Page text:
R’ Ashlag’s “Introduction To The Zohar”: Ch. 38

            And lastly comes the fourth, human (i.e., “verbal”) stage. The ratzon l’kabel is fully active and definitive by then, and it includes an awareness of others.

On the one hand, while we humans are able to move about freely and are aware of ourselves piece by piece unlike lesser entities, and we’re also able to sense others’ needs and to commiserate with them altruistically unlike our closest type, animal-kind, we humans are correspondingly imbued with an ironic fierce and overarching need to take-in and satisfy ourselves piece by piece.

            In fact, if you’d ask me to succinctly contrast the ratzon l’kabel of the third, animal stage with the fourth, human stage of it I’d say that they were as different as a single being versus all of creation. For the ratzon l’kabel in the animal stage in which there’s no awareness of others can only foster the needs and desires that are specific to that one being, while the ratzon l’kabel of humans who can sense others’ (needs) can also incorporate the needs of everything else.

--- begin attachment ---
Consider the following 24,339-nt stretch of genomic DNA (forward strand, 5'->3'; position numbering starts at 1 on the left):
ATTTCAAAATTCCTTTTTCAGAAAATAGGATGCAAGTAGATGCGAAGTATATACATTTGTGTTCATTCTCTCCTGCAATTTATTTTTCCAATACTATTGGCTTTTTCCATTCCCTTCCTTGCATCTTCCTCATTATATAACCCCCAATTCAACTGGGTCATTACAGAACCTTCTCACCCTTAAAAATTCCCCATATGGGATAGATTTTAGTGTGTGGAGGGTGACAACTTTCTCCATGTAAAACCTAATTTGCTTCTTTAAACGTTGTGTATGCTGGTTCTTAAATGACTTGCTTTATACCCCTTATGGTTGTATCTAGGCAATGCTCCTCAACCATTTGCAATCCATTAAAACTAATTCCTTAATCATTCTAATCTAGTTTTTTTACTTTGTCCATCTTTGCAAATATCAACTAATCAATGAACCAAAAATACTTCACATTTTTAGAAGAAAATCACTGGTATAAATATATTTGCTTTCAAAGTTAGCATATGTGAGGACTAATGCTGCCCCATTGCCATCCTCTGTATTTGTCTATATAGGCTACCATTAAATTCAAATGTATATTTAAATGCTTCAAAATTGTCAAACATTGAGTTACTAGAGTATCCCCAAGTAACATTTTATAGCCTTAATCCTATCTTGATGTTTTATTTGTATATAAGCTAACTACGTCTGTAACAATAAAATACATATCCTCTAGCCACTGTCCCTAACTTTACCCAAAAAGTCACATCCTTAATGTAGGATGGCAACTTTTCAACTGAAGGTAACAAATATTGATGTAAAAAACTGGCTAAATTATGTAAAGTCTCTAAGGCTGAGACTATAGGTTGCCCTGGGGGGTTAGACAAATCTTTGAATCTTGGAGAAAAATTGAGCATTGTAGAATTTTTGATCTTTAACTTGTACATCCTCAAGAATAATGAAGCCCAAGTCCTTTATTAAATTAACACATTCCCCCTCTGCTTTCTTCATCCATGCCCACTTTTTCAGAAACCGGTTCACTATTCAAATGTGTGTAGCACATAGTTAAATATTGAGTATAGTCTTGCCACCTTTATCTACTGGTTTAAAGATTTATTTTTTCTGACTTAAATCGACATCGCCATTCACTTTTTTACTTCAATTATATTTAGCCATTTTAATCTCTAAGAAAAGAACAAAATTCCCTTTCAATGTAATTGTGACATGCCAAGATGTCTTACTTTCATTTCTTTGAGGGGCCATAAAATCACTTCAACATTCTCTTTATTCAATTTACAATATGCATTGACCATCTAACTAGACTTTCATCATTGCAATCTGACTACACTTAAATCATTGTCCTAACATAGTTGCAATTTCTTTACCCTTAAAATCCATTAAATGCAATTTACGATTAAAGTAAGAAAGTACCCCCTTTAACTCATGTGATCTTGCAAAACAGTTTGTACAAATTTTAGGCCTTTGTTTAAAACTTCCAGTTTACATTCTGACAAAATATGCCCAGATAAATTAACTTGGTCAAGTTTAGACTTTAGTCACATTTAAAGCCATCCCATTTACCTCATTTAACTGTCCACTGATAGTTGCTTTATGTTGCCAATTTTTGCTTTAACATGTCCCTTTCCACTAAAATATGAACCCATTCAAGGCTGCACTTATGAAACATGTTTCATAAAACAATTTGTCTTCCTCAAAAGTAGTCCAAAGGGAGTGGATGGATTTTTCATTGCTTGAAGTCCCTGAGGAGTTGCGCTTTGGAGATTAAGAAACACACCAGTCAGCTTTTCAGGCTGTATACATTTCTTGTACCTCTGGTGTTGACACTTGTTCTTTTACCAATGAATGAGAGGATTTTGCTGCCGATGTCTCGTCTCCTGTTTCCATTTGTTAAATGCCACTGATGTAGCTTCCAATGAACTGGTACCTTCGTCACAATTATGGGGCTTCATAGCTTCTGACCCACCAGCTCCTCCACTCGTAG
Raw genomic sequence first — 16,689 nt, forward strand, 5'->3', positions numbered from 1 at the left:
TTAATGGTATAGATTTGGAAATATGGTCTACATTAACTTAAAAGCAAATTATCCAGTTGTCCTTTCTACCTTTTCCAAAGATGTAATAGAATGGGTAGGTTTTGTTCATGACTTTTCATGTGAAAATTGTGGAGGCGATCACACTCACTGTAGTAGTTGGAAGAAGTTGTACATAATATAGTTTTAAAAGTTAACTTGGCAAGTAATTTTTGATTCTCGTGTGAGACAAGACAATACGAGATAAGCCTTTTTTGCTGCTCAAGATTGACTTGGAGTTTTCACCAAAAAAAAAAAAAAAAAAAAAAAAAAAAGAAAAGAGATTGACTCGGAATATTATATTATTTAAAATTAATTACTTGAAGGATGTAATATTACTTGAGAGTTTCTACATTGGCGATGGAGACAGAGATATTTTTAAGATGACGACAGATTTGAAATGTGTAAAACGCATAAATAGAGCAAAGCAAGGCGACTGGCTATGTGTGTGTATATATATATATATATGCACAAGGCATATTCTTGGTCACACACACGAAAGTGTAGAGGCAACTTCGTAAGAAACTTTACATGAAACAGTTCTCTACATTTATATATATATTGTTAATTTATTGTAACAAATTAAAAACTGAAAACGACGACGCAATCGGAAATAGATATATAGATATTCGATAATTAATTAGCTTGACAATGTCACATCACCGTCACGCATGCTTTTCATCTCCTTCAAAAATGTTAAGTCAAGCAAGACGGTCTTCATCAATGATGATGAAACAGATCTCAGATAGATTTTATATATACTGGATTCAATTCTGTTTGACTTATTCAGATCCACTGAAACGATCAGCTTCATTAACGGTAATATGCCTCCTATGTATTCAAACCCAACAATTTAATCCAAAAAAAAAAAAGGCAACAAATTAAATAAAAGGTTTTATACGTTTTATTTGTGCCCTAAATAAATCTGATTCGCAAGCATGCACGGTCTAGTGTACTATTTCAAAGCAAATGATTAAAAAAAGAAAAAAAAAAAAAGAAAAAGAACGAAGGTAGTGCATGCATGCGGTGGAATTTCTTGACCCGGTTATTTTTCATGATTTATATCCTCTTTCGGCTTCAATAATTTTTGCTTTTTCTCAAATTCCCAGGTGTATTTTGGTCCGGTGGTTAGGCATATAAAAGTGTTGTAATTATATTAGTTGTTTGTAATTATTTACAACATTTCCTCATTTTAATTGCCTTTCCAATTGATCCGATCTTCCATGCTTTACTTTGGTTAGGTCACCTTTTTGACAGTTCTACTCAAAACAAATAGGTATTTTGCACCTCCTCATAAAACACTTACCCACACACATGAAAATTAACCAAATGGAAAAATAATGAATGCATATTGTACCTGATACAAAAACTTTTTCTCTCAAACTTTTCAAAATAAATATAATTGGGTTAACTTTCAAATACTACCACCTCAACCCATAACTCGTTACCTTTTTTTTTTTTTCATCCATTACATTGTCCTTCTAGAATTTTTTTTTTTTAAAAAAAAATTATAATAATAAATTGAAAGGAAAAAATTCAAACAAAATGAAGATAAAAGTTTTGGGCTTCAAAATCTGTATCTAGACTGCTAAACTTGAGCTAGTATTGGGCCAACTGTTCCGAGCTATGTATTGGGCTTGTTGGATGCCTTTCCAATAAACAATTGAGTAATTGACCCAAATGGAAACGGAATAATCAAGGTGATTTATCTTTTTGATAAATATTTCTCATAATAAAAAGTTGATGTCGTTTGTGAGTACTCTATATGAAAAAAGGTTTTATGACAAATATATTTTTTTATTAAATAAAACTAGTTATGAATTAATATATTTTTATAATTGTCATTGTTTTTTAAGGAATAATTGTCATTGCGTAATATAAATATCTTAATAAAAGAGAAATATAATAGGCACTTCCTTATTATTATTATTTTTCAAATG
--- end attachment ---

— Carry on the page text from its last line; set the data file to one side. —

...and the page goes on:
For not only are we aware of what we need and want, we’re likewise only too well aware of others’ needs and wants, and we’re inclined to want those same things — and more — knowing about them, since we have so potent a need to take-in.

            And so we can covet and want whatever others have; and if you were to “give us an inch, we’d take a mile”. Indeed our needs can be so great that we’d want everything!

But while all that seems to damn human beings for our pettiness and to rail against our bottomless self-absorption, Ashlag’s point will be that our natures are God-given and intentional, and they bolster God’s ultimate cosmic goal.

(c) 2011 Rabbi Yaakov Feldman

Feel free to contact me at feldman@torah.org

AT LONG LAST! Rabbi Feldman’s translation of Maimonides’ “Eight Chapters” is available here at a discount.

You can still purchase a copy of Rabbi Feldman’s translation of “The Gates of Repentance” here at a discount as well.

Rabbi Yaakov Feldman has also translated and commented upon “The Path of the Just” and “The Duties of the Heart” (Jason Aronson Publishers).

Rabbi Feldman also offers two free e-mail classes on www.torah.org entitled “Spiritual Excellence” and “Ramchal

Leave a Reply

Your email address will not be published. Required fields are marked *